3. A device for removing marine growth from ships hulls according to claim 2, wherein the means associated with said power source includes driving means in two sections for a steerable magnetic roller, manually operable steering means connected to one of said sections, the other section being in driving association with the power source, a universal joint coupling the two sections in driving relation, whereby the steering means may impart steering movement to the steerable magnetic roller without influencing the drive to the said magnetic roller.

4. A device for removing marine growth from ships hulls comprising an outer frame having end portions, brushes arranged in parallel alignment on the end portions of the frame, an inner frame having opposite ends and symmetrically disposed relative to the outer frame, means permitting a guided to-and-fro movement of the inner frame relative to the outer frame, spring means urging the brushes yieldingly towards the hull, magnetic rollers arranged parallel to one another at the ends of the inner frame, means for controlling displacement of the inner frame relative to the outer frame, means for steering the magnetic rollers, means externally disposed from said frames for effecting steering, a power source supported by said inner frame, means for imparting a rotary movement to the brushes and to the magnetic rollers associated with the said power source, and means for neutralizing the magnetic force of the magnetic rollers.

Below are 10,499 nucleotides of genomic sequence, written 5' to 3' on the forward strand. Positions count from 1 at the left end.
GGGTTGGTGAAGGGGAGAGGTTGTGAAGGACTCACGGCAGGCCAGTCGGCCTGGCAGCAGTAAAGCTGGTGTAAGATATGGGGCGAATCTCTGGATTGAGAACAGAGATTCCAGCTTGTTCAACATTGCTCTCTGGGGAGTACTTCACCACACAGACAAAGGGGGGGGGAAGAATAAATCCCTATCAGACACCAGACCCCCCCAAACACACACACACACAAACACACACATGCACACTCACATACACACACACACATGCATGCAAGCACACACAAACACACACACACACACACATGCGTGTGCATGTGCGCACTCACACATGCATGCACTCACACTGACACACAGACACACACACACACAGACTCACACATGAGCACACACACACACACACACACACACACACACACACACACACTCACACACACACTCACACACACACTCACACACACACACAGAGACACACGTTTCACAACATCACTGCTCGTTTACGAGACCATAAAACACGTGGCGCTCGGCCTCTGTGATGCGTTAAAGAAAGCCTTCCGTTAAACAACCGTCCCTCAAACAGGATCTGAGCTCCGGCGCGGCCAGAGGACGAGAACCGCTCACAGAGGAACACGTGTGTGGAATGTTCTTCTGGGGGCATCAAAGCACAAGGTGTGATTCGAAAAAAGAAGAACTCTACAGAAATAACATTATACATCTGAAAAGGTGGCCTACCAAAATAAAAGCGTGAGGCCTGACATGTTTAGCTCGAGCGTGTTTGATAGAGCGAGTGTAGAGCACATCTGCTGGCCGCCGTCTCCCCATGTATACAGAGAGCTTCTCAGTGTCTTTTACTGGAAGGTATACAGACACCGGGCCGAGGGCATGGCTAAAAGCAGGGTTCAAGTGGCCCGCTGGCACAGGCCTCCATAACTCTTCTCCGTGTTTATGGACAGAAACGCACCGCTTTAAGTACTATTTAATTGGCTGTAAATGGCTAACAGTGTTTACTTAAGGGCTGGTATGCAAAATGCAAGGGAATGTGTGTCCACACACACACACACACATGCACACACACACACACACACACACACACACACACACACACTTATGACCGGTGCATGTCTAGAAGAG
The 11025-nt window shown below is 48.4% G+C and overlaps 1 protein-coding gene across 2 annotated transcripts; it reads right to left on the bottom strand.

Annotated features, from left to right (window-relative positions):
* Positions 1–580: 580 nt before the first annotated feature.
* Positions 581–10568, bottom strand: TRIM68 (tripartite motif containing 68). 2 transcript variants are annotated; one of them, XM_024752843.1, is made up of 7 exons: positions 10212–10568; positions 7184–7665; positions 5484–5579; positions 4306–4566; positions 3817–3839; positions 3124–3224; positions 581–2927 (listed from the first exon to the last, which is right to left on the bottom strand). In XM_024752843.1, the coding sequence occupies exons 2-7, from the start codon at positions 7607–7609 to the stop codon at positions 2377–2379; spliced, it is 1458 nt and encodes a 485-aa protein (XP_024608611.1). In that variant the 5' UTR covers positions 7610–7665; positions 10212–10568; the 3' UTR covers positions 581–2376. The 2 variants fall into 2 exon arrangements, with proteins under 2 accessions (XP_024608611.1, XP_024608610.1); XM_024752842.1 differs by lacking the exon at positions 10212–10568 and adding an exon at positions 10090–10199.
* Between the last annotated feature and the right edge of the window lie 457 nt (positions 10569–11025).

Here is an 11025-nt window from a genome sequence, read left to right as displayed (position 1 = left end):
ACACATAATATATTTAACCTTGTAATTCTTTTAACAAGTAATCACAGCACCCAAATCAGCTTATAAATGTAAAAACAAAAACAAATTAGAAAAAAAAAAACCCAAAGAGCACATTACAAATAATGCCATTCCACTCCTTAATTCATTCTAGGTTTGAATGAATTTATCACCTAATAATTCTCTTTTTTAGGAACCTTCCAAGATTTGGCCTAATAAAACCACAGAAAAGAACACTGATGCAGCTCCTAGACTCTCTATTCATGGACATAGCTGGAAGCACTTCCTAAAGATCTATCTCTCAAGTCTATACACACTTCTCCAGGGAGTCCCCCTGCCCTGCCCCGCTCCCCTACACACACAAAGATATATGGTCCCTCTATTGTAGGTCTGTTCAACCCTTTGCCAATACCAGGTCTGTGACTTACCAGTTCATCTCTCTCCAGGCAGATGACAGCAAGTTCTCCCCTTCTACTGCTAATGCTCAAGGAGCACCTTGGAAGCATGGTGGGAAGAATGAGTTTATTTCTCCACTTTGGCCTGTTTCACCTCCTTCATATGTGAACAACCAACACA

5. A device for removing marine growth from ships hulls as claimed in claim 1 comprising means for controlling displacement between the frames to permit adjustment of the displacement to compensate for wear of the brushes.

6. A device for removing growth from ships hulls according to claim 3 in which the steering means is pivotally mounted on the outer frame, a linkage connecting 15 2,104,062

the steering means to said one section of the drive means,

6 said linkage being displaceable within an opening provided in the outer frame to provide steering movement to the steerable magnetic roller.

7. A device for removing marine growth from ships hulls as claimed in claim 1 comprising means for neutralizing the magnetic force of the magnetic rollers.

References Cited in the file of this patent UNITED STATES PATENTS 500,976 Tangenberg July 4, 1893 860,492 Mehrtens July 16, 1907 867,513 Kennedy-McGregor Oct. 1, 1907 1,213,091 Ganz Jan. 16, 1917 Temple Jan. 4, 1938

Patent Citations
Cited PatentFiling datePublication dateApplicantTitle
US500976 *Jan 31, 1893Jul 4, 1893 Carpet-sweeper